Or at least not until now. Last week one of Hollywood's most powerful studios, Sony Pictures Entertainment, may have triggered a small revolution with a proposal to give 30 of the industry's top writers a cut of the gross receipts of the films they script.
They want to lure the prest-igious writers to Sony and its main film- making arm, Columbia Pictures, and give long-overdue recognition to the people who make the first, and arguably the most important, creative contribution to film.
Two per cent of the gross receipts would be set aside for the writer or writers - meaning that on top of their flat writing fee they stand to make money for the rest of their lives from reruns, video and television rights.
"This is a great deal for us and a great deal for them," said Columbia's president, Amy Pascal, when the deal was announced on Thursday.
But the proposal hit a raw nerve. Sony's rivals protested about the number of percentage points already being given away to actors, producers and directors, leaving precious little for the studios to cover their own costs.
Such complaints served only to underline Sony's real coup: to be in a position to snap up all the best scripts in town and leave its rivals high and dry.
Among the writers in the lucky group of 30 are Paul Attanasio, who wrote Quiz Show and Donnie Brasco, Scott Frank, who wrote the Elmore Leonard adaptation Out of Sight, and Ron Bass, whose credits include Rain Man and the Susan Sarandon weepie Stepmom.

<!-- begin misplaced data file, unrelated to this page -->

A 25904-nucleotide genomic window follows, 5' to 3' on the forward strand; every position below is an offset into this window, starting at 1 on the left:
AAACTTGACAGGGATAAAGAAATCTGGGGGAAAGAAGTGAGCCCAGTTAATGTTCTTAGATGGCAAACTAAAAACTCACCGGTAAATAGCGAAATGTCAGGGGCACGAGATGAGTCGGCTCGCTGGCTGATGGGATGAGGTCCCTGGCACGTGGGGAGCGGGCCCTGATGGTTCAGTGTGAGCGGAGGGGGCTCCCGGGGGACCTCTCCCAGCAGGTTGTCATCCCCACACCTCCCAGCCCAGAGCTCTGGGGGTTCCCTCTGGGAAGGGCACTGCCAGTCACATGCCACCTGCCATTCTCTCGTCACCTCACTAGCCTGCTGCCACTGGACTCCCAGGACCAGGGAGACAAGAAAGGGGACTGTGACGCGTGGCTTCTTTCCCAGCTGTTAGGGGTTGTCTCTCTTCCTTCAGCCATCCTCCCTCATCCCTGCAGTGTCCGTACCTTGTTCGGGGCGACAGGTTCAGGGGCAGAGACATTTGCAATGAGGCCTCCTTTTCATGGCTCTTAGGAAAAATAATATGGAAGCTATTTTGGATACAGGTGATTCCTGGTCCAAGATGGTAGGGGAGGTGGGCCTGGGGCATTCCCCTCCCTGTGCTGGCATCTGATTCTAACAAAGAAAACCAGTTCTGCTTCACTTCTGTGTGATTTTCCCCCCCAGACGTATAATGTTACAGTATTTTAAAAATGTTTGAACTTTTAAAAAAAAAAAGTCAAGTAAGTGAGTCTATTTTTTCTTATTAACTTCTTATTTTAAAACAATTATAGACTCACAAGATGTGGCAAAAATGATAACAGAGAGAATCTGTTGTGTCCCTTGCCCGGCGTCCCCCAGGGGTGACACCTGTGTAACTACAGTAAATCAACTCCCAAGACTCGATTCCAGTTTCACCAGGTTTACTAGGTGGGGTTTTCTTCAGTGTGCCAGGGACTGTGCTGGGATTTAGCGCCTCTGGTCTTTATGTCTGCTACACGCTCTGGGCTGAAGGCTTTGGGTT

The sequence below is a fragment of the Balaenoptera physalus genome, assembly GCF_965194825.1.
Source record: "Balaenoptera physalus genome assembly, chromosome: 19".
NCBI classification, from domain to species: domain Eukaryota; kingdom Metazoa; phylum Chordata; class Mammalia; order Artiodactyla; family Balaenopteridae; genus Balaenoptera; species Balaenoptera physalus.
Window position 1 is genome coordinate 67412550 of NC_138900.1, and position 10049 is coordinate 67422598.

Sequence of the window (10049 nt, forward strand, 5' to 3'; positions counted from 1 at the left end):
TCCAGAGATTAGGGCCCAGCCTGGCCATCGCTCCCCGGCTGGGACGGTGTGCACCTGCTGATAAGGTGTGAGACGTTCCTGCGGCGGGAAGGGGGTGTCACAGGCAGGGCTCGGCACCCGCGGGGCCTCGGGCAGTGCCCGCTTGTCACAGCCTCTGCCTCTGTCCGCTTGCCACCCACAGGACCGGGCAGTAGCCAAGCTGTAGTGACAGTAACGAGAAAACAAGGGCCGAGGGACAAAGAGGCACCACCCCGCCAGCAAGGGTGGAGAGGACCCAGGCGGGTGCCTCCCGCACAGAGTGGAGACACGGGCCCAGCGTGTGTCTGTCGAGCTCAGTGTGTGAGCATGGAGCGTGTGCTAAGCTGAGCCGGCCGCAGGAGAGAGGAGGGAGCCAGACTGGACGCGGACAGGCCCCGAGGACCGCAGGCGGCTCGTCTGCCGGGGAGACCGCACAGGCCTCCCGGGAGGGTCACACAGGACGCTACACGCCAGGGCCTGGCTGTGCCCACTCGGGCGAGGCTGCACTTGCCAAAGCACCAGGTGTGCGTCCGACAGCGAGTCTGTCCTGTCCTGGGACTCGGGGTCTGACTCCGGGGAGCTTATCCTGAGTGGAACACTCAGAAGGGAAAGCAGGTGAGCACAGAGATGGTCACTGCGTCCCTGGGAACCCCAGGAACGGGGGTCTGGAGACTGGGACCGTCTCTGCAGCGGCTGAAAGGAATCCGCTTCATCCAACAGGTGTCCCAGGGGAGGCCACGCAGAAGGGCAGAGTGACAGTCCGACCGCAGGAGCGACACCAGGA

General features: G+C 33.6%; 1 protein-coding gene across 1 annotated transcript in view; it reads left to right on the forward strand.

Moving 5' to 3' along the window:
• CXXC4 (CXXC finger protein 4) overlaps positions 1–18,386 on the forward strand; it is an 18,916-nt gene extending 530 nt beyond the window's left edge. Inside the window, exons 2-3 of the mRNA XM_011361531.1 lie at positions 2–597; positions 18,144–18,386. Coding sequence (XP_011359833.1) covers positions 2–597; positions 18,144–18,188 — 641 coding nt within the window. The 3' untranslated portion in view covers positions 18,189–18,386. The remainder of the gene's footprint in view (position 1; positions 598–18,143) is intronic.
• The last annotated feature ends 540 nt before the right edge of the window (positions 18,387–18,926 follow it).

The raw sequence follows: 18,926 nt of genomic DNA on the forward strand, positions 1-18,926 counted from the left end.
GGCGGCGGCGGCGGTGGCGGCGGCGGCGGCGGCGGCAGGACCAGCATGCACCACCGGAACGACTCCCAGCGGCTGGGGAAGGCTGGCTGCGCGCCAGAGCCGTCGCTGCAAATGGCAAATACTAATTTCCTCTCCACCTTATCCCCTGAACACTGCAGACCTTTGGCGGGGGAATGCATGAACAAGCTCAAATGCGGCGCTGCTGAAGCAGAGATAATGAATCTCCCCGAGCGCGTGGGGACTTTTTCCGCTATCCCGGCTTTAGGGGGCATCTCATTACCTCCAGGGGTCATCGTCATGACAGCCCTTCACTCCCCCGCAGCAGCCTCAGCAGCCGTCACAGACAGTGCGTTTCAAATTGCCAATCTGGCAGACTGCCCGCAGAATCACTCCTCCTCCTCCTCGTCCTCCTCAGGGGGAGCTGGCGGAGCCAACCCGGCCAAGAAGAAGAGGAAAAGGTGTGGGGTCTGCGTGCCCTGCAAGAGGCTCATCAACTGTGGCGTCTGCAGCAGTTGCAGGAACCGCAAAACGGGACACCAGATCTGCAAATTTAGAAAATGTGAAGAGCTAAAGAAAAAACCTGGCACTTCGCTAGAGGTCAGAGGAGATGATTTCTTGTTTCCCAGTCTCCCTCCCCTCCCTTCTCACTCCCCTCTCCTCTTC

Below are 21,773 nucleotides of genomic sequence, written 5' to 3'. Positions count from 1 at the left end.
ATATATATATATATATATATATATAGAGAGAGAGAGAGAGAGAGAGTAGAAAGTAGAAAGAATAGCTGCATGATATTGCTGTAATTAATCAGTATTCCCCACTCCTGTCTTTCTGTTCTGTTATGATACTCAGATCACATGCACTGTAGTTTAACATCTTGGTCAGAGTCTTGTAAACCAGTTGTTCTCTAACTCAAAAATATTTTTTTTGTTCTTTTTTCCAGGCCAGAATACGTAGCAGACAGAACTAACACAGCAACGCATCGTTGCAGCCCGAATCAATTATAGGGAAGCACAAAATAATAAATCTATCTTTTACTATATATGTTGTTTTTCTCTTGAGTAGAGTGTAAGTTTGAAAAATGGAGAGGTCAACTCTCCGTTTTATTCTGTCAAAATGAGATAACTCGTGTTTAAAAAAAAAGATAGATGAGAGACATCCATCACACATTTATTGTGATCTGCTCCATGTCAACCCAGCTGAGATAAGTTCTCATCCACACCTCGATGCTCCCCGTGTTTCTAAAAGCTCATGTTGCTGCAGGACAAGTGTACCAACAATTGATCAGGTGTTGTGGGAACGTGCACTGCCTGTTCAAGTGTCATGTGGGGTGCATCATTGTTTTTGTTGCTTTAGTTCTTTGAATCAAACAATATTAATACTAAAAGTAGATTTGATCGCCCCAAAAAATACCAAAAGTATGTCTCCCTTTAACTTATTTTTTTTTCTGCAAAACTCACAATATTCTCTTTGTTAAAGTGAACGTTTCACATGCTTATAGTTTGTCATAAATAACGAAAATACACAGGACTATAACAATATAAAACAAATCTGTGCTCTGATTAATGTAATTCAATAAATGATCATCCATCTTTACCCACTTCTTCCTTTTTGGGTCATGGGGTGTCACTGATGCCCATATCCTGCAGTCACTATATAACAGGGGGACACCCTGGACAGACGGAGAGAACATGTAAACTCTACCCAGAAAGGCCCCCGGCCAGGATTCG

Sony's gesture demonstrates the rising status of writers. Two of the most fancied films for this year's Oscars, The Truman Show and Shakespeare in Love, owe much of their success to brilliant scripts, the former by Andrew Niccol, the latter by Marc Norman and Tom Stoppard.
Adulation for writers follows the various Hollywood cults, of the actor (the Method in the Fifties), the director (following the French New Wave, in the Sixties and Seventies) and the producer (the Jerry Bruckheimer/Don Simpson school of aliens and big bangs in the Eighties).
Until this past week, the prevailing wisdom about writers in the industry broadly followed the plotline of The Player, Robert Altman's celebrated satire of Hollywood mores: screenwriters are murdered by producers, and producers get away with it.
So now the screenwriters and their union, the Writers' Guild of America, are elated. It's better than ending, like William Holden's screen writer character in Sunset Boulevard, face down in a swimming pool with a bullet in your back.